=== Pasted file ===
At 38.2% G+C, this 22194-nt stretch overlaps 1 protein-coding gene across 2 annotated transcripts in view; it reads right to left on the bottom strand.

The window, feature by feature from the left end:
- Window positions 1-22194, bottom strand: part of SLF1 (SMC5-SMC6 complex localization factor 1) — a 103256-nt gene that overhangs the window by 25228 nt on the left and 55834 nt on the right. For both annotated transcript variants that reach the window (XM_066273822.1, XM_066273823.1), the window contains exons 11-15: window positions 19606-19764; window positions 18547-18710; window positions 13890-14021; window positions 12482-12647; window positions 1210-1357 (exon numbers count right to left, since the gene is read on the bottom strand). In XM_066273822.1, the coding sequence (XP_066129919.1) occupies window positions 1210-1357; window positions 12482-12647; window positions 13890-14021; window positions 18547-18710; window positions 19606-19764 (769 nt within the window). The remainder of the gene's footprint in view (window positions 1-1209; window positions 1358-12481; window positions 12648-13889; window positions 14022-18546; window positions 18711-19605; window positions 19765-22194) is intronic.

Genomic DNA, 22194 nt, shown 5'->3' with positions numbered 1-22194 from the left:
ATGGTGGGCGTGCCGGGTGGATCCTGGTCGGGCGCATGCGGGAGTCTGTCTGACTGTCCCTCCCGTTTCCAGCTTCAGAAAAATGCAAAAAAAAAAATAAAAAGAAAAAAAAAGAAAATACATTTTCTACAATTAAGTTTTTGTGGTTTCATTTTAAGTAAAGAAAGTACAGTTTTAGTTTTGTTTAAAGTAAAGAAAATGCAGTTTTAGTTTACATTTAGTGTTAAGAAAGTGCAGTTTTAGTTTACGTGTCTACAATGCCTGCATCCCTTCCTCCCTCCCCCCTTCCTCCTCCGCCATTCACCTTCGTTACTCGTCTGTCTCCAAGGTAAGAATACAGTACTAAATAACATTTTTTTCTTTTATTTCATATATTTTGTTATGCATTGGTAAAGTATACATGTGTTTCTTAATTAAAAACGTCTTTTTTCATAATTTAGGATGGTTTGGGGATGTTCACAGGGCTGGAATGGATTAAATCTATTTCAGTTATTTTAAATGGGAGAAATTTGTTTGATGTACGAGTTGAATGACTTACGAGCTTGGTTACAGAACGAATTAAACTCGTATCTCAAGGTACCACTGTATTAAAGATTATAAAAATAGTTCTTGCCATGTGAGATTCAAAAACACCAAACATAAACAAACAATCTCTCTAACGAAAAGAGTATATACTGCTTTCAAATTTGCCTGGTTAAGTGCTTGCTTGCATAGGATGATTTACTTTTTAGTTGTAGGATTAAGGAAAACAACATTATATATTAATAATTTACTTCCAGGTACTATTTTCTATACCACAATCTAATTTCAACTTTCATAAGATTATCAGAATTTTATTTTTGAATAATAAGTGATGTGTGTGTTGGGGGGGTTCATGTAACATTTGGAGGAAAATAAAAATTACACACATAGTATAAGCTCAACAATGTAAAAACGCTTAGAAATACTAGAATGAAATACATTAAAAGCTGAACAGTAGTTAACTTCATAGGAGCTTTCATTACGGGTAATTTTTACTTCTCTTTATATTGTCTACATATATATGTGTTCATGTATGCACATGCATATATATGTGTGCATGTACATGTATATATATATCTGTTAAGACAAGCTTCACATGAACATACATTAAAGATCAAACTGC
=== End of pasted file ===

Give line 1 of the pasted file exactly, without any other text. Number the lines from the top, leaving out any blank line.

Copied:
At 38.2% G+C, this 22194-nt stretch overlaps 1 protein-coding gene across 2 annotated transcripts in view; it reads right to left on the bottom strand.